At the Academy Awards on Sunday night, host Chris Rock introduced the “dedicated, accurate, and hard-working” accountants responsible for tallying the Oscar votes. Their names? “Ming Zhu, Bao Ling, and David Moskowitz.” Three Asian children, dressed in tuxedos, dutifully walked onto the stage.
As if anticipating the outrage his bit would spark, Rock went on, “If anybody is upset about this joke, just tweet about it on your phone, which was also made by these kids.”
Get it? Asian and Jewish people are great at math! And all Asian kids are child laborers losing their fingers to Foxconn factories so all the rich, white people at the Oscars can have iPhones!
Perhaps unsurprisingly, the children involved in the bit had no idea they were going to be the target of a racist joke until it was, really, too late to back out. A Public Radio International reporter interviewed 8-year-old Estie Kung, already a television star in the making for her winning turns on Man vs. Child: Chef Showdown, and her mother, Laura Kung, about their Oscar experience. Laura explained that she and her daughter “were only told about the joke’s premise at the audition.” From PRI:
[Laura] says they were told that when Rock first hosted the Oscars in 2005, he’d introduced “the accountants” in a similar fashion before bringing out two 8-foot-tall African American men. This time around, he wanted to do a reprise of the joke using three Asian American children.
“I did wonder, ‘Why all Asians?'” says Laura Kung. “But I assumed there was a bigger picture, a more complex joke given all the emphasis placed on diversity at the Oscars this year.”
Laura said that her daughter has been going to auditions for three years, and that, at each one, “I always try to determine the production’s motivation in seeing Asian talent. Often, they are looking at all kids and her race is irrelevant. Other times, I do feel like they need to have a whole ‘rainbow’ of talent, which is fine, but feels more contrived. Estie’s been cast with a mixture of Asian and white parents, and it’s really an interesting part of the process.”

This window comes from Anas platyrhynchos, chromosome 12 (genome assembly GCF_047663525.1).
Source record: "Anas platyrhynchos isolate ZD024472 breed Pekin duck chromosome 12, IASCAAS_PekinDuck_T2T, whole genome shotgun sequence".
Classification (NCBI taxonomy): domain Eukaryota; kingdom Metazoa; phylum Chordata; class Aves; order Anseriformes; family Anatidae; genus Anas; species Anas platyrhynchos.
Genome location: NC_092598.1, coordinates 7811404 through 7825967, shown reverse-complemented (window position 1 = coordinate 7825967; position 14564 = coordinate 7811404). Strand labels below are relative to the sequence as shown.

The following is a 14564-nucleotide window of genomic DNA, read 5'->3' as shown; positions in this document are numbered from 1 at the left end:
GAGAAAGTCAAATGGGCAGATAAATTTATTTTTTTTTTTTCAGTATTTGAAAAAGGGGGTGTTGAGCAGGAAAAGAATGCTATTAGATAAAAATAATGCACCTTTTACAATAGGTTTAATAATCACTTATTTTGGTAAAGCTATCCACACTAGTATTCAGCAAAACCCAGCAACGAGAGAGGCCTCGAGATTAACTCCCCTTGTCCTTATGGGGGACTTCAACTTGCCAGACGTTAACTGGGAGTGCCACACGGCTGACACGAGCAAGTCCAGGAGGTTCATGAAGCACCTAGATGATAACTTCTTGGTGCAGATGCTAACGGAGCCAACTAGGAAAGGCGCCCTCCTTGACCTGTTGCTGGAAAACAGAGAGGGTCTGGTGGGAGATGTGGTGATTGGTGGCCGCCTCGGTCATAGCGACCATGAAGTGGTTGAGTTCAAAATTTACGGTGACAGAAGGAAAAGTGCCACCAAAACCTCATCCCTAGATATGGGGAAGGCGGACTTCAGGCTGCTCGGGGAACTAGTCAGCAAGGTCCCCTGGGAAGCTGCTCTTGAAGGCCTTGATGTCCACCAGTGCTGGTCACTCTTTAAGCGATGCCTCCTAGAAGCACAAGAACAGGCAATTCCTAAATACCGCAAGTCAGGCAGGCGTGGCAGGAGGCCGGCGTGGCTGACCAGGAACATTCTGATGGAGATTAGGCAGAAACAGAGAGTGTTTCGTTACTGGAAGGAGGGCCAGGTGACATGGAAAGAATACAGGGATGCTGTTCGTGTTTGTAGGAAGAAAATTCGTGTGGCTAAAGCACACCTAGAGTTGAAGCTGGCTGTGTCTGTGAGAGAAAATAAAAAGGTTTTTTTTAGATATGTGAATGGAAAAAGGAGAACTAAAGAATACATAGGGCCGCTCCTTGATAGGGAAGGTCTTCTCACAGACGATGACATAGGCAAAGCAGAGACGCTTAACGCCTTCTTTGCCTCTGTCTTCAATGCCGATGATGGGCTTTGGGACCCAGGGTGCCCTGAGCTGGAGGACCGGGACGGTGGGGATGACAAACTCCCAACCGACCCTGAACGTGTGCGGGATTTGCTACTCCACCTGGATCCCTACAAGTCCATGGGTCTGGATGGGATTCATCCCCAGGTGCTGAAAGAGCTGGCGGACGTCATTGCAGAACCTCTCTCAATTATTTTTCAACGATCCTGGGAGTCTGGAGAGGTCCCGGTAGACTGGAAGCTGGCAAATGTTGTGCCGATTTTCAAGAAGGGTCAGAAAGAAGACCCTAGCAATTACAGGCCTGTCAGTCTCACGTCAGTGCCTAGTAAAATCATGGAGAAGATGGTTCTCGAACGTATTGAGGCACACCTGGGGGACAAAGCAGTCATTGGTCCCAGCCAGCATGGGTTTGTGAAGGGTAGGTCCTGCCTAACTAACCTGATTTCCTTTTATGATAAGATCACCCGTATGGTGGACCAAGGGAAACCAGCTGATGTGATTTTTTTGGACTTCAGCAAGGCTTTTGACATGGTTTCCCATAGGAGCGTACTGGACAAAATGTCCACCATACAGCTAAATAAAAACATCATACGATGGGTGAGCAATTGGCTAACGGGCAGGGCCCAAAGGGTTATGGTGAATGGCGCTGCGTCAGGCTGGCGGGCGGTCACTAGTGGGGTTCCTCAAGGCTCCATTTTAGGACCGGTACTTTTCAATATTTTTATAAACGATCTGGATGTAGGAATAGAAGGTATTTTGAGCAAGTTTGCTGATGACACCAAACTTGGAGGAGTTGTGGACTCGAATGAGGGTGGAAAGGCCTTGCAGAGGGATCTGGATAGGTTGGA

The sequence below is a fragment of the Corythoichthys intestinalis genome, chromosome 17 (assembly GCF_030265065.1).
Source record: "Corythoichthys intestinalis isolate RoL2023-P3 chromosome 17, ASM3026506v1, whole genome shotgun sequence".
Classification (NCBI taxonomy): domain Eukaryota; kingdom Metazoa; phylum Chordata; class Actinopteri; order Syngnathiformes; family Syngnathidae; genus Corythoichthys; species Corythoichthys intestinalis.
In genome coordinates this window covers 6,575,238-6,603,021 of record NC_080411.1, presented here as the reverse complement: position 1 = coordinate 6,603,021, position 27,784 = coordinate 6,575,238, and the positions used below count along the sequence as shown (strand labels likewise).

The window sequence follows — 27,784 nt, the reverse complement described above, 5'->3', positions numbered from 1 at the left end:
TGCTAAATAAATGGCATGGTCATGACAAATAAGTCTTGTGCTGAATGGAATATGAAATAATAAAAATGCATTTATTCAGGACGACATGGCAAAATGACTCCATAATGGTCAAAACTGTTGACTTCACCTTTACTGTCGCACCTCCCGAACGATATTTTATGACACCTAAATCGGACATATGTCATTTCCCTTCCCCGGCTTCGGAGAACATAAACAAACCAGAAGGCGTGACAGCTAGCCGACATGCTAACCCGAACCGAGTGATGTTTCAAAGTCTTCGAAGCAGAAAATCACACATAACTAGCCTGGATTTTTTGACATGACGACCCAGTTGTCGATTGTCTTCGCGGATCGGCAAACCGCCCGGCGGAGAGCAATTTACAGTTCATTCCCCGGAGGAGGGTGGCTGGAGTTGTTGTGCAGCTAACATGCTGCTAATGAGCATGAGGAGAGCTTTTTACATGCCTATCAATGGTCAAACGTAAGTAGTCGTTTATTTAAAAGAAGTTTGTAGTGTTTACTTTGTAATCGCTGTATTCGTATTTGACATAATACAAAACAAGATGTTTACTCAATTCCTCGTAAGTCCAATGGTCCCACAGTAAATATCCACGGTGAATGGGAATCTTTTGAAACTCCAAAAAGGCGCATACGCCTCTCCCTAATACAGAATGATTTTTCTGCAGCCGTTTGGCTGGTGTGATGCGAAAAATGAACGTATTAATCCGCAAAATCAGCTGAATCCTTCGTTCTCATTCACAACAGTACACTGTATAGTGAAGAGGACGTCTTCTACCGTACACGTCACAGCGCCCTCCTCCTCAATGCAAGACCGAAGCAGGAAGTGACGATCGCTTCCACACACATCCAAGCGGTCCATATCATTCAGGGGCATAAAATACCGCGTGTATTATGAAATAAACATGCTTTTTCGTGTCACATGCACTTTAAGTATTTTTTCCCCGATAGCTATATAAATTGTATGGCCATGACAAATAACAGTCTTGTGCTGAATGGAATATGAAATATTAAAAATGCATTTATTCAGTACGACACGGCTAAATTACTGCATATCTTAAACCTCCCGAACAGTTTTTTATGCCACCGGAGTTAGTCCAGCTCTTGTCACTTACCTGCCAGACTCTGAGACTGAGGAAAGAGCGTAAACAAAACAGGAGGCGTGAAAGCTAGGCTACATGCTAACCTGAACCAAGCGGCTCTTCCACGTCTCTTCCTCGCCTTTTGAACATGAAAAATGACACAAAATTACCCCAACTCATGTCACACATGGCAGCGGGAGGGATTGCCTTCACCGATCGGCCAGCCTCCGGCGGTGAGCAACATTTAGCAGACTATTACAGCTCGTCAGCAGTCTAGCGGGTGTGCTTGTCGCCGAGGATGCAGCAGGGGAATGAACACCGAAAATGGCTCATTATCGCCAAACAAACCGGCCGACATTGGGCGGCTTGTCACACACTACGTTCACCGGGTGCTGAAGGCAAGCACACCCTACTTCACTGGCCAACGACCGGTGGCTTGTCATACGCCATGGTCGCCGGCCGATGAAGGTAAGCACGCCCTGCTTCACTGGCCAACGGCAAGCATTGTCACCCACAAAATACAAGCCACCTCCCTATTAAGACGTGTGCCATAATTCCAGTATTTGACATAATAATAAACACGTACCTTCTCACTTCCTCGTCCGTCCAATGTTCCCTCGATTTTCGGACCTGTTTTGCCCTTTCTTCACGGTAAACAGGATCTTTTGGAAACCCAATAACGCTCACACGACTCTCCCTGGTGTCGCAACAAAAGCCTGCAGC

Estie and her parents didn’t hear the joke in full until rehearsals. They talked it through as a family and, especially considering the fact that Estie’s tux was already fitted and her anticipation for the night running high, decided to go through with the show. Estie’s parents hoped that, even though the joke was insensitive, it might spark an important conversation about why it would be included in the telecast at all. After the 30-second bit was complete, Estie’s sister was so rattled by what she’d watched Estie go through “that she was shaking.”
That Rock would made this kind of racially insensitive joke at this year's ceremony is particularly outrageous; after all, this year's acting nominees included zero actors of color and, as the #OscarsSoWhite hashtag trended on, and then, transcended Twitter, it became clear that Hollywood's resistance to diversity would be the theme of the show. Beneath every victory, teeming under the carefully-groomed surface of every star, the tension about inclusion and the need for change would percolate all evening. As it should.
But Rock's interpretation of Hollywood's inclusion problem turned out to be an exclusive one: His narrative, both in his monologue and in his bits throughout the night, included black talent at the exclusion of all other people of color.
— Vulture (@vulture) February 29, 2016
So it bears repeating: While the stats for black actors at the Oscars are appalling, the numbers for Asian -- and Latino -- actors are even worse. The Los Angeles Times reported last month, “No Asian actress has won an Oscar in 58 years, and it’s been 54 years since a Latina took home an Academy Award."
USC Annenberg just released its annual comprehensive report on diversity in entertainment. This year's study, which essentially duplicated the previous year's results, found that at least half "of all cinematic, television, or streaming stories fail to portray one speaking or named Asian or Asian American on screen." Twenty-two percent of stories featured no black characters. Only 5.1 percent of speaking or named characters were Asian, compared to the 12.2 percent that were black and 71.7 percent that were white.